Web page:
The experimental performance and music organization known as Indexical has new leadership. Indexical’s Andrew Smith has left his position to take a similar job at The Lab in San Francisco. In a farewell message to supporters, Smith praised the curiosity of Santa Cruz audiences: “I’ve seen overlapping crowds at chamber music concerts and techno performances; noise shows and community conversations; meditative walks through a cemetery and queer film screenings.” Indexical will soon announce a schedule of events for fall 2023, and presumably Smith’s replacement as its leader. We’ll keep you up to date.

Why doesn’t Johnny read?

The upcoming slate of events at Bookshop Santa Cruz reflects a recent trend: Men aren’t reading in the numbers that women are, especially in the realm of fiction and literature. Read more here.

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(The Catalyst Club)

Earworm of the Week

This week, we take a spin on a fun throwaway for all you sports fans out there. It’s a song that’s likely to tickle a little nostalgia, even if you’ve never heard it before … and, trust me, you’ve never heard it before. Last week, the sports broadcasting behemoth ESPN laid off a substantial portion of its on-air personalities, suggesting a crisis at the network and triggering memories of when “The Sports Leader” ruled the sports world. Way back in 2005, a SoCal country band called Zachariah & the Lobos Riders released a goofy but infectious tune inspired by ESPN’s iconic six-note theme song (you know: dat-uh-DAT dat-uh-DAT). The song is called “My Favorite Notes in the World” and it’s an ode to an obsession to catching game highlights on ESPN’s flagship show, “SportsCenter.” The nostalgic part is all the sports figures it name-checks in a wild, whirligig rap, from half-forgotten star players like Mo Vaughn, Sebastian Janikowski and Earl Boykins to ESPN’s own celebrities like Tom Mees, Stuart Scott and Peter Gammons. If you’re not a sports fan, this is mostly gibberish. But if you are, references to Agassi’s mullet, Shawn Kemp’s paternity suits and a bunch of other inside jokes will keep you amused all day long, and remind you when sports was actually fun. Remember those days?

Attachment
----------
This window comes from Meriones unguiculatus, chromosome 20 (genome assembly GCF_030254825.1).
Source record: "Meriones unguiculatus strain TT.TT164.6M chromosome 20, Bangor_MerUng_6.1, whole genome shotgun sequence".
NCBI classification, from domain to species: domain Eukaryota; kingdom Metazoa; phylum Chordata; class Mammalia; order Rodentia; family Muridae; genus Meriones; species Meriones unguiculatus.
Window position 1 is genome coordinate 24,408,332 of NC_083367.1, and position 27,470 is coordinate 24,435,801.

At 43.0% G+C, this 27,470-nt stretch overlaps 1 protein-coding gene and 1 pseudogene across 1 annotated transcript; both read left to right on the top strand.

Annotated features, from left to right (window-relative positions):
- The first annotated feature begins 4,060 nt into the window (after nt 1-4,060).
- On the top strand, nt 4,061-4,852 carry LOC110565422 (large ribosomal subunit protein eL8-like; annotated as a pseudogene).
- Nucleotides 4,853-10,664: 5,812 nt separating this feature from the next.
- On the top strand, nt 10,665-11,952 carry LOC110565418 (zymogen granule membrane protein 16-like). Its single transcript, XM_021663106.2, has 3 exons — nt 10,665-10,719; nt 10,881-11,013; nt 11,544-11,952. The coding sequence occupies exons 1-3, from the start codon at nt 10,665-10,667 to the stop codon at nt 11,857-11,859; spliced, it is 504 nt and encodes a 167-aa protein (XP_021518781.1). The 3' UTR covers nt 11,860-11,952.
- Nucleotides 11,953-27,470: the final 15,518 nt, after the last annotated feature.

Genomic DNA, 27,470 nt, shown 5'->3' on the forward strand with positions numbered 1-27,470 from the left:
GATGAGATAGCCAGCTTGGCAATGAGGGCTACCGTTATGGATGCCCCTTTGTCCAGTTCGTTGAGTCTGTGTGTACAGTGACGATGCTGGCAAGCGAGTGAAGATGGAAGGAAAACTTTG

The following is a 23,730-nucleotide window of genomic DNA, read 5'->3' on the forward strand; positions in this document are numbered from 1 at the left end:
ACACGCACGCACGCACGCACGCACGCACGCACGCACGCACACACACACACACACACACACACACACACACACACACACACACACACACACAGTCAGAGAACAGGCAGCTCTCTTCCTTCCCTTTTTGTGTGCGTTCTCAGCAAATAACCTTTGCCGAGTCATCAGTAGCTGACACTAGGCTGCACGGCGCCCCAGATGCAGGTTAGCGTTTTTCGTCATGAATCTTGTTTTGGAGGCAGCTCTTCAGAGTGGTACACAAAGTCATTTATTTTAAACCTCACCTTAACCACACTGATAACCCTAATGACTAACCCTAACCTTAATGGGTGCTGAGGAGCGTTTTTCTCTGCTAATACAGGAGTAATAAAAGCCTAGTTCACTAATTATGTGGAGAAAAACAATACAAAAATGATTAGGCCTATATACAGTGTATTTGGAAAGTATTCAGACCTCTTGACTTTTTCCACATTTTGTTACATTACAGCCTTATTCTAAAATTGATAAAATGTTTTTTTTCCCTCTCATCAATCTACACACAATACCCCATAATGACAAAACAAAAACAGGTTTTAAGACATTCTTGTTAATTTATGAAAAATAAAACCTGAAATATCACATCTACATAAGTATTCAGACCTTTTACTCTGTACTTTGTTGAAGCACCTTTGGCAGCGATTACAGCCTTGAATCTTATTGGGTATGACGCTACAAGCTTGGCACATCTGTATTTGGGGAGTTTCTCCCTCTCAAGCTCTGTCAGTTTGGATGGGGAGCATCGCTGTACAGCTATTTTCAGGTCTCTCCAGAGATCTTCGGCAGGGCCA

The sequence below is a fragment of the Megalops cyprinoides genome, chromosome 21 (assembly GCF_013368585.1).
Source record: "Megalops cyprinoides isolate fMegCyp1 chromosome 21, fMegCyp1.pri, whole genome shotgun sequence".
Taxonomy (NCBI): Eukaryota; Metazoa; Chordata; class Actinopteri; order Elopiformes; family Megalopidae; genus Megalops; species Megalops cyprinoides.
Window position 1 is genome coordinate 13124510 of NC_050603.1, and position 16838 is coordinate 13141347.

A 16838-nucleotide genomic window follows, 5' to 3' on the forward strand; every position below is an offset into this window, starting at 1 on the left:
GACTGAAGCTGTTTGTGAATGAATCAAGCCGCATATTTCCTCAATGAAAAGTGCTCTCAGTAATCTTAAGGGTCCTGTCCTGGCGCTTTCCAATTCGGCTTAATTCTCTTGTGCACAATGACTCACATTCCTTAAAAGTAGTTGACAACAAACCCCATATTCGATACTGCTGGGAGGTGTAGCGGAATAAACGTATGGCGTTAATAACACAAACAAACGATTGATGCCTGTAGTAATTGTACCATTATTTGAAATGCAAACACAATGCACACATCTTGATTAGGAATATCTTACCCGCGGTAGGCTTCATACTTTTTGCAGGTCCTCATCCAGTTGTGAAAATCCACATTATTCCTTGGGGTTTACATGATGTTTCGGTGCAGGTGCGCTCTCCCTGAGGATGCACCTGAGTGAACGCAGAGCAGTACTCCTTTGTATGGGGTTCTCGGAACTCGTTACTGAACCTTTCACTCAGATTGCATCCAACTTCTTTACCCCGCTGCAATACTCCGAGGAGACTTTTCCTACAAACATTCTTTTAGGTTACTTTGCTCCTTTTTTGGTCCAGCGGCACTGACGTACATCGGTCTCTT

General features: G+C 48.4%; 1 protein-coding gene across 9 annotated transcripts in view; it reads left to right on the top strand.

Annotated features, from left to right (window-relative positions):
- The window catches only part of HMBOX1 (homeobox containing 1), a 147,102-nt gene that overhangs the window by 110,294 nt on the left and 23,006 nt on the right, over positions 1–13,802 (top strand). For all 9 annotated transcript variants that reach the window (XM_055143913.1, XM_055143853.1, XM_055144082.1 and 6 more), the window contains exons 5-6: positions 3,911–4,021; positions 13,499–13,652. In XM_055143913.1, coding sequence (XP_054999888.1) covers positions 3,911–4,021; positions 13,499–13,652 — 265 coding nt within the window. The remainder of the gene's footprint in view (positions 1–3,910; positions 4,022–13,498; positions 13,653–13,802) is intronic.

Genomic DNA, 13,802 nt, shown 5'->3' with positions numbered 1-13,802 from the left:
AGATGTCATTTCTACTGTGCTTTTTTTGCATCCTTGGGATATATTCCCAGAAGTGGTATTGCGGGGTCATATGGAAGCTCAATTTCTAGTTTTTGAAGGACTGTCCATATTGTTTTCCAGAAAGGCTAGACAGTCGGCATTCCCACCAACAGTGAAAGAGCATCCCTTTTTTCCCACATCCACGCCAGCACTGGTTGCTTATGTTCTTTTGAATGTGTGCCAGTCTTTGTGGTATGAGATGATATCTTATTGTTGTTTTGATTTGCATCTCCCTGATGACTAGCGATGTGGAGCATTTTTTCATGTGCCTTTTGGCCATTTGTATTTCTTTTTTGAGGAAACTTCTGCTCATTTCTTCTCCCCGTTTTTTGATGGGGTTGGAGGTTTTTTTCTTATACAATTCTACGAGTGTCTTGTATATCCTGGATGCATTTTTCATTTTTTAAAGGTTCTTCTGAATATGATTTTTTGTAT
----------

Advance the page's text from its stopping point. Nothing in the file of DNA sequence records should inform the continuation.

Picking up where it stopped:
All the Earworms in one place

For those who’ve been following my Earworm of the Week, I’ve assembled a playlist that contains them all.

Santa Cruz County Trivia

He is one of the leaders of the Emerging Church movement which seeks to return Christianity to the progressive roots of the teachings of Jesus Christ, and he’s from Santa Cruz. Who is he?

Neil Armstrong on the moon in July 1969.
(Via NASA)

Last week: What Santa Cruz-based company played a crucial role in the historic Apollo 11 moon landing? Several people got this one right: It was Plantronics, now known as Poly, one of the industry leaders in the production of two-way electronic headsets. Plantronics was founded, coincidentally, the same month that President John F. Kennedy announced the commitment to put an American on the moon. When that moment came in 1969, the astronauts of Apollo 11 were outfitted with Plantronics headsets, with which they communicated with Mission Control in Houston. It was on Plantronics headsets that Neil Armstrong uttered two of the most famous quotes of the 20th century: “The Eagle has landed,” and “That’s one small step for man, one giant leap for mankind.”


That’s all I got, friends. Come at me with comments, ideas, complaints, or thundering insights. Thanks to all Lookout members for your faith and support, and please, spread the word on what we’re doing.